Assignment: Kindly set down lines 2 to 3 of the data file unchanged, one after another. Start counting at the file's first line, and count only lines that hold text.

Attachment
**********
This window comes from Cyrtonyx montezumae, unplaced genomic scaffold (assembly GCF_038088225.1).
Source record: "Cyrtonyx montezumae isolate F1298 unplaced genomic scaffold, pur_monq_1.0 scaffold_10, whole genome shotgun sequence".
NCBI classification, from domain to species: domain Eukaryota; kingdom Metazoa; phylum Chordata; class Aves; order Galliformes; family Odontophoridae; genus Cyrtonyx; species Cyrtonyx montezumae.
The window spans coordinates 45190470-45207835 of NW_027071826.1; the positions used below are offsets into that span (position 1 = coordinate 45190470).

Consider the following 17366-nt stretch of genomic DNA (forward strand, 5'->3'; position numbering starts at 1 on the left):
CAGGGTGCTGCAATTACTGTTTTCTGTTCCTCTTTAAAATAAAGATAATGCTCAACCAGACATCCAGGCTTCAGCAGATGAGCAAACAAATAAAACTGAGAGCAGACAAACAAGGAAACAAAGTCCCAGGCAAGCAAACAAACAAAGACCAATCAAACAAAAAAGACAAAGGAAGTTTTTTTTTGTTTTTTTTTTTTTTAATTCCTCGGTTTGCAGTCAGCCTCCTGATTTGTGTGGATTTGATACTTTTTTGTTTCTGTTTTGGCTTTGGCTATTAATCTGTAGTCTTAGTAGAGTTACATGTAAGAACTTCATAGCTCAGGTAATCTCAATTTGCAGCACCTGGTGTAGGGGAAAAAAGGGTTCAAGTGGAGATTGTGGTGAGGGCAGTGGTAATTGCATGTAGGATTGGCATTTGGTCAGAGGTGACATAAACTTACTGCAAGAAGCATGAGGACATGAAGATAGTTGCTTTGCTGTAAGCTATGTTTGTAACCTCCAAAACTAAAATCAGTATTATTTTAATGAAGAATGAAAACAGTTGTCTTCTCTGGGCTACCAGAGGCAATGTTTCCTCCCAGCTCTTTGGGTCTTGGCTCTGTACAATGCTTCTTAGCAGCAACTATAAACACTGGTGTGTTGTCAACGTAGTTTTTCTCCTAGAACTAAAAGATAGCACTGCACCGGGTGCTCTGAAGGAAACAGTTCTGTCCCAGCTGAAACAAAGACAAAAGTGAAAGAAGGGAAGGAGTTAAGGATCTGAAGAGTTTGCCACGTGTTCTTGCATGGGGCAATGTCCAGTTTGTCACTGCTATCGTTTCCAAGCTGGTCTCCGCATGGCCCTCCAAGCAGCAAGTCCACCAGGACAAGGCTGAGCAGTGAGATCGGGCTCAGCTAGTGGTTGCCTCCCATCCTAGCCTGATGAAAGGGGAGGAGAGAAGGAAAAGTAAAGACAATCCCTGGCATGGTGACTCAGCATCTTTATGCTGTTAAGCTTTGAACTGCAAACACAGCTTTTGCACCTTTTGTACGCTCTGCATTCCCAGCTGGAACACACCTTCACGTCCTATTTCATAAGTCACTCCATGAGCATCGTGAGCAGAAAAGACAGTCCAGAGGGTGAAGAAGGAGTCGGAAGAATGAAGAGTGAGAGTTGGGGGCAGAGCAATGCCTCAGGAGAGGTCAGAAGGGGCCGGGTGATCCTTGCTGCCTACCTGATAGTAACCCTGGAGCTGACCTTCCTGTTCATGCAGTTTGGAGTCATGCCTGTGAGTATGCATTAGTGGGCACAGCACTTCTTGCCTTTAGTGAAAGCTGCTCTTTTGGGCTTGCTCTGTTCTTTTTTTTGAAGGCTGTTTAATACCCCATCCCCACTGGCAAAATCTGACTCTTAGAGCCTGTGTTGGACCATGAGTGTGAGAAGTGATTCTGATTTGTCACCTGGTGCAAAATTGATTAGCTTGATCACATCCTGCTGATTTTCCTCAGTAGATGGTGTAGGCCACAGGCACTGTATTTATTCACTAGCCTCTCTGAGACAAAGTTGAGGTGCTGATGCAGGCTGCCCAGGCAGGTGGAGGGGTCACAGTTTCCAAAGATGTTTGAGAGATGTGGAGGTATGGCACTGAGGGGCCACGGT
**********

Source record: "Cyrtonyx montezumae isolate F1298 unplaced genomic scaffold, pur_monq_1.0 scaffold_10, whole genome shotgun sequence".
NCBI classification, from domain to species: domain Eukaryota; kingdom Metazoa; phylum Chordata; class Aves; order Galliformes; family Odontophoridae; genus Cyrtonyx; species Cyrtonyx montezumae.